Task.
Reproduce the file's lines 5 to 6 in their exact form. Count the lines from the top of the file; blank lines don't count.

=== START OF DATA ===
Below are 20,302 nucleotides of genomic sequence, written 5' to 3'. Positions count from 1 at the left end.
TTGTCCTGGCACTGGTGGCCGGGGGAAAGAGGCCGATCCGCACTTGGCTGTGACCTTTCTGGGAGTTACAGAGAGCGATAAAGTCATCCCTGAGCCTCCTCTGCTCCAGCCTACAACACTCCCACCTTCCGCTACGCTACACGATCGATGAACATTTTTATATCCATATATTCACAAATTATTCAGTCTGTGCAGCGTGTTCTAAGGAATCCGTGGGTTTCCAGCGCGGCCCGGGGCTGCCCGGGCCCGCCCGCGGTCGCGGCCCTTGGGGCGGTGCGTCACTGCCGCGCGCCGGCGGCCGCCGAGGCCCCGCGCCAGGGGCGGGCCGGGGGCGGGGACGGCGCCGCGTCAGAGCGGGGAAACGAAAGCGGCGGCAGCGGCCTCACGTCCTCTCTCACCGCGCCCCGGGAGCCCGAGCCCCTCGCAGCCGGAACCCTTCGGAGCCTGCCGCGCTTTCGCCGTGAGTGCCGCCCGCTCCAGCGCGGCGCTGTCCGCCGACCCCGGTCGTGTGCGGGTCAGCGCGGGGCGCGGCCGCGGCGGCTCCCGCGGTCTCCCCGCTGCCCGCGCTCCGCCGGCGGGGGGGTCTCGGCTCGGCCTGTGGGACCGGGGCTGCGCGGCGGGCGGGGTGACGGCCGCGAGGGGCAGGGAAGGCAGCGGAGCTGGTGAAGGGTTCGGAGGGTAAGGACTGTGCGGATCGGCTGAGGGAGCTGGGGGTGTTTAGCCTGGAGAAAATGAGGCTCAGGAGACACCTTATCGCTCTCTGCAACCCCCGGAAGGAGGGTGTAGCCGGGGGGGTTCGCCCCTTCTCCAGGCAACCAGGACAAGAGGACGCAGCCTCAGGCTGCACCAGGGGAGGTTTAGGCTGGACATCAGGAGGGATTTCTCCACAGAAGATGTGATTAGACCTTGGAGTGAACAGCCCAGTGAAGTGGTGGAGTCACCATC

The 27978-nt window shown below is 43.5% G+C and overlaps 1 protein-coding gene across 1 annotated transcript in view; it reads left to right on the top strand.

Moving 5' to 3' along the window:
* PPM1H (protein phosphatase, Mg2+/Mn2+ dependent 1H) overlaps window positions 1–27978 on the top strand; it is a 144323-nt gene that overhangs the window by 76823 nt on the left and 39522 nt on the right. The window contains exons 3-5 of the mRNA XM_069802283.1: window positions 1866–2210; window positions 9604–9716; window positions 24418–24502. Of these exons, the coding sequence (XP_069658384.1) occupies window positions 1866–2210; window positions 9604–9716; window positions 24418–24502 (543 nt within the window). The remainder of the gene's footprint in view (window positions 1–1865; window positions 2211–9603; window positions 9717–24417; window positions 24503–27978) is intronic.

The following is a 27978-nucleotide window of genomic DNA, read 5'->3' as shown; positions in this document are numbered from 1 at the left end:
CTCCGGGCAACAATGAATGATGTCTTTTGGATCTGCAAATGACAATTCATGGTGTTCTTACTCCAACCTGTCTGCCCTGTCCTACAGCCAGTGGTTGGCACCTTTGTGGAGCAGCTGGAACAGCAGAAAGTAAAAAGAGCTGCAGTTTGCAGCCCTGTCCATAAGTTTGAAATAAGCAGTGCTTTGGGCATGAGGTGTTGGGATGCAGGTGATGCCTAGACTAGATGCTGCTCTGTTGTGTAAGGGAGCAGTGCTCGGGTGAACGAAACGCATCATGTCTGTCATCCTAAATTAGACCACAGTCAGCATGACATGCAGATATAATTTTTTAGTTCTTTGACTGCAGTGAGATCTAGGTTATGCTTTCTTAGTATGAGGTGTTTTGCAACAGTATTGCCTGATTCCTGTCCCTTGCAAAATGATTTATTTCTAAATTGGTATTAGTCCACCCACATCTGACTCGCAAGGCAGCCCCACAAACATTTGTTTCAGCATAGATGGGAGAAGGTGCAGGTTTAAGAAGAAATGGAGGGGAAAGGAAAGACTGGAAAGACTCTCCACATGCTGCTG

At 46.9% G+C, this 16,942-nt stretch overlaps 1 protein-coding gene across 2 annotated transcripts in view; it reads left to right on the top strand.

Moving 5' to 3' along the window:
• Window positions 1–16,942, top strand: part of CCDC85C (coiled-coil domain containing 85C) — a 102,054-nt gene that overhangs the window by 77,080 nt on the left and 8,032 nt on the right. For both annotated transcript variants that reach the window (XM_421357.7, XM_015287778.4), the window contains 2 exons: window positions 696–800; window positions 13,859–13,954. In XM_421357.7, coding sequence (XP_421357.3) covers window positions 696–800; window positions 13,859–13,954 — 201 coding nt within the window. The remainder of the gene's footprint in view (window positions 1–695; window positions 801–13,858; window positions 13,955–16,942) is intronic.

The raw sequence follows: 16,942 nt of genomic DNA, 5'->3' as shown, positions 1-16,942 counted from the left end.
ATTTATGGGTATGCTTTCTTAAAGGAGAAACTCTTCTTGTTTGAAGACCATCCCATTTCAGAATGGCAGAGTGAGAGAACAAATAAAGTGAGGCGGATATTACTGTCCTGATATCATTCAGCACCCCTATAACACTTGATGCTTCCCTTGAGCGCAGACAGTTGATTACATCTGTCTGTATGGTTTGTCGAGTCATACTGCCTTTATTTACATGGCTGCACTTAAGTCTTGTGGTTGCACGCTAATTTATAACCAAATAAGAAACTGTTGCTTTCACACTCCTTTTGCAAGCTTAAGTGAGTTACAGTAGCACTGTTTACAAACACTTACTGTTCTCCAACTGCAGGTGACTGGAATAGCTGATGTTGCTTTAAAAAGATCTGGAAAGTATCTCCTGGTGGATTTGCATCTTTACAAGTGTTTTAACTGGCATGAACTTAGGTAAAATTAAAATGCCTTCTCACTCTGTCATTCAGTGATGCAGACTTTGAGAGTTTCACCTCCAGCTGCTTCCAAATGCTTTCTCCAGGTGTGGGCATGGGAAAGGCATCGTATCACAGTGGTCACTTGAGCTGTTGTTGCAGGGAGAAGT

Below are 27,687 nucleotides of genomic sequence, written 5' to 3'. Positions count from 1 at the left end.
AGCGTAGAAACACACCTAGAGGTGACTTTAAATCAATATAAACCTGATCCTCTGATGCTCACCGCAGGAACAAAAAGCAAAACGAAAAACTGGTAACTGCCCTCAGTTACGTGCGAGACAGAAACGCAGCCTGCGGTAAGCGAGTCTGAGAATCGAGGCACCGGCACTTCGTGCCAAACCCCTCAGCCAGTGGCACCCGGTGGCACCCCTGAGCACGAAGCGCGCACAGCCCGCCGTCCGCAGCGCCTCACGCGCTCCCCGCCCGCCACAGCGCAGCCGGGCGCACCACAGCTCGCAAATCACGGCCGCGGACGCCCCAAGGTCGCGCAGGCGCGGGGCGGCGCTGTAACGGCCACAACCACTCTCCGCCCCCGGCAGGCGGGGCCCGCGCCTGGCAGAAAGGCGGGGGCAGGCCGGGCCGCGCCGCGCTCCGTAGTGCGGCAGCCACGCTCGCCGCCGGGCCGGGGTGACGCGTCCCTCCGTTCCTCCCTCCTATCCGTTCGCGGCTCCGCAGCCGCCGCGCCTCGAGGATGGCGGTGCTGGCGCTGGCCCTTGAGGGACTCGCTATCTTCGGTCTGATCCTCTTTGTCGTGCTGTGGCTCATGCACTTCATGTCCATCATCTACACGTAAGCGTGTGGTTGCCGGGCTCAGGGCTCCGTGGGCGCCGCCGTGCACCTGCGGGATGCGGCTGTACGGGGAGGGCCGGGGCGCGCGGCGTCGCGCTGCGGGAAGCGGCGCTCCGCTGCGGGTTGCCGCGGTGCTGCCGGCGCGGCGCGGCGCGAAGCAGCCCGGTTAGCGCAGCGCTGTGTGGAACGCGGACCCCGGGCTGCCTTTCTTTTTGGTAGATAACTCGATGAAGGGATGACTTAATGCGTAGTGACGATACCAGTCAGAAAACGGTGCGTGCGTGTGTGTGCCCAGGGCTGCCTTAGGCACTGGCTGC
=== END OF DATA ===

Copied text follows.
* PPM1H (protein phosphatase, Mg2+/Mn2+ dependent 1H) overlaps window positions 1–27978 on the top strand; it is a 144323-nt gene that overhangs the window by 76823 nt on the left and 39522 nt on the right. The window contains exons 3-5 of the mRNA XM_069802283.1: window positions 1866–2210; window positions 9604–9716; window positions 24418–24502. Of these exons, the coding sequence (XP_069658384.1) occupies window positions 1866–2210; window positions 9604–9716; window positions 24418–24502 (543 nt within the window). The remainder of the gene's footprint in view (window positions 1–1865; window positions 2211–9603; window positions 9717–24417; window positions 24503–27978) is intronic.

The following is a 27978-nucleotide window of genomic DNA, read 5'->3' as shown; positions in this document are numbered from 1 at the left end: